Through our research we seek to identify ways to modify the physical and social environment to create safe places for our children at home, school, on the road, and play. Through our policy and advocacy we seek to prevent injury by working with our lawmakers to pass common sense safety legislation such as Connecticut’s child passenger safety laws and graduated driver licensing system to reduce teen motor vehicle crashes. In collaboration with our state and local agencies, we work with the police to promote enforcement of these safety laws and regulations.

In the last 25 years, our state has made significant progress in reducing injury. However, each one of us can do more. We can be more thoughtful in the way we drive, we can pay more attention to the potential dangers in our home, and we can do a better job in exercising our common sense by enforcing basic safety rules wherever we are. While the ad shocked many, that was the point. Now we are talking and thinking about how to “Make Safe Happen.” We should have been doing this all along.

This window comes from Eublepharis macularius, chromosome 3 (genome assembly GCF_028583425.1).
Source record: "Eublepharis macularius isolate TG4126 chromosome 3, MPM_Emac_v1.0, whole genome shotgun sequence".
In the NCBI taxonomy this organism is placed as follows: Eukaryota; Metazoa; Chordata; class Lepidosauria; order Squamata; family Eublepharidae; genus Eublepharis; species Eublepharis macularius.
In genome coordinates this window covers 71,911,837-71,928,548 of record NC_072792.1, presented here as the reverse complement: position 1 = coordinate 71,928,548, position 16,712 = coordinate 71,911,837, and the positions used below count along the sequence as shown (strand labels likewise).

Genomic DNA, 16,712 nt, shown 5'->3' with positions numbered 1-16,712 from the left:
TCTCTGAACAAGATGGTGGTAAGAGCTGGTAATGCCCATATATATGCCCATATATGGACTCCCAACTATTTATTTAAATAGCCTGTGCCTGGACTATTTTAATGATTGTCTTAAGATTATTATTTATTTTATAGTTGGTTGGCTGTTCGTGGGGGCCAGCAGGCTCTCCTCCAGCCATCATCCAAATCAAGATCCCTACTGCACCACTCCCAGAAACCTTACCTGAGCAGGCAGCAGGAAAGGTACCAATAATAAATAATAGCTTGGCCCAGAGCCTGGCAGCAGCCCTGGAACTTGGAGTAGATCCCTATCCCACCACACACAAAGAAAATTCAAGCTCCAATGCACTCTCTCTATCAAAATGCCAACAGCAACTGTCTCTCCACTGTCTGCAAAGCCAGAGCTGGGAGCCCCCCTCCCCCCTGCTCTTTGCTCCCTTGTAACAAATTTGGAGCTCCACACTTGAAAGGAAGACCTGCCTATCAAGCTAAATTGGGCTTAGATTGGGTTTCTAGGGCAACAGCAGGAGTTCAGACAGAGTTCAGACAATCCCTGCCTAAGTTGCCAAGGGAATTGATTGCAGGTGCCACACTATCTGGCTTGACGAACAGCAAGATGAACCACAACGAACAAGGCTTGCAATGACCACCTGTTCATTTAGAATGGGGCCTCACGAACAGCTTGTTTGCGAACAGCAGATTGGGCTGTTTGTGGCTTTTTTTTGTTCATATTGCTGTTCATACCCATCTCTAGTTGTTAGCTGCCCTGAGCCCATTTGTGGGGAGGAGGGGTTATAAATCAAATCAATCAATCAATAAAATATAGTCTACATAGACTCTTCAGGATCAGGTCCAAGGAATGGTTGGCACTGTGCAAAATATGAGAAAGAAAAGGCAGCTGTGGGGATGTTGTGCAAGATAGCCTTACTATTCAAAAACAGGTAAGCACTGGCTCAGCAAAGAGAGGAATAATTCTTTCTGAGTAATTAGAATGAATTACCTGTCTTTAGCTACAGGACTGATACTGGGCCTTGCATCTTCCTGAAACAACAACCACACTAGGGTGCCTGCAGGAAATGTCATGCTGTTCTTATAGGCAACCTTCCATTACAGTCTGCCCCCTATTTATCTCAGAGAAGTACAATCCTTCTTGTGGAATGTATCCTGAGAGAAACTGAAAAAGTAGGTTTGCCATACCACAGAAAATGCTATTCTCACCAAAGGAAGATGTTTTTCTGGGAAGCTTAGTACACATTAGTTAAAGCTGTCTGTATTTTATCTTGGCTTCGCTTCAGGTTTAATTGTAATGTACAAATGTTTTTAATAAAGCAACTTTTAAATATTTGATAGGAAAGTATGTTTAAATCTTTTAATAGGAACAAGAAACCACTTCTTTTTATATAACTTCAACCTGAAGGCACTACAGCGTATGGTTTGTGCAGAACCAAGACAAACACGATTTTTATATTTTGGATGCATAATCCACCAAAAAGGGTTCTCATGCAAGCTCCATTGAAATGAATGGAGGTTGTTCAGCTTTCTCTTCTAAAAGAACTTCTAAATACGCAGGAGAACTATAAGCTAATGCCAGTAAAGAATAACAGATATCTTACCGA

Dear Transverse Myelitis

By Alex B., patient at Connecticut Children’s

Transverse Myelitis is a rare inflammatory disease causing injury to the spinal cord that can leave sufferers with permanent disabilities or paralysis. 17 year old Alex B. shares her journey with TM, what she’s learned and how it’s helped her discover who she is. To find out more about Transverse Myelitis or to follow Alex’s blog, please visit https://alexandherjourney.wordpress.com/.

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Before I had Transverse Myelitis… I never EVER heard of it, now I can’t EVER unhear it. It’s plastered in my brain forever.

An only 18 letter word ripped a 14 year old girl from her perfect life and threw her into a crazy one, ripped her apart, took away her legs, her freedom, her 8th grade school year, changed her life as she once knew it. Just an 18 letter word that dictated my future, dictated my hopes and dreams…

An 18 letter word has changed thousands of people.